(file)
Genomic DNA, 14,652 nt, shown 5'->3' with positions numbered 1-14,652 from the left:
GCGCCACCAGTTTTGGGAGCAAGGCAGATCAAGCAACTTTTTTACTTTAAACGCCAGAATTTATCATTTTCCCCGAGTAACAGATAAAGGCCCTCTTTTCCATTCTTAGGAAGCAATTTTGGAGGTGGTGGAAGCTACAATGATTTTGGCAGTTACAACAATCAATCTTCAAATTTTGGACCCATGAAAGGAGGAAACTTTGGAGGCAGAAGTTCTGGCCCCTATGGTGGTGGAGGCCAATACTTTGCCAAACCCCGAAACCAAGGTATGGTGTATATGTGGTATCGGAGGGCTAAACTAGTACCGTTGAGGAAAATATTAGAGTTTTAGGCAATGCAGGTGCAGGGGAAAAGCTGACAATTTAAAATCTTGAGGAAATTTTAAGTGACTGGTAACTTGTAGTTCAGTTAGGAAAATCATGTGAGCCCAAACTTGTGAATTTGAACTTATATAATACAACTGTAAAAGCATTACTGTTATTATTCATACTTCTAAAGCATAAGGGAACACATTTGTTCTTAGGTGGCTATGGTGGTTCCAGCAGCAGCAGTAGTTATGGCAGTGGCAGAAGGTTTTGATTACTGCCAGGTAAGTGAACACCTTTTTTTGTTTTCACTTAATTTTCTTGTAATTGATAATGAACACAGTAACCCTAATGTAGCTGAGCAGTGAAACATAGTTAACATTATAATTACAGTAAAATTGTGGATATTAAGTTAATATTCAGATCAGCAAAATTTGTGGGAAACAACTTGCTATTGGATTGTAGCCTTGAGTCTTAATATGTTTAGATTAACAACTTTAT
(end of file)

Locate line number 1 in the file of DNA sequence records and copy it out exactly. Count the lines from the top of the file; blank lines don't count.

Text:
Genomic DNA, 14,652 nt, shown 5'->3' with positions numbered 1-14,652 from the left: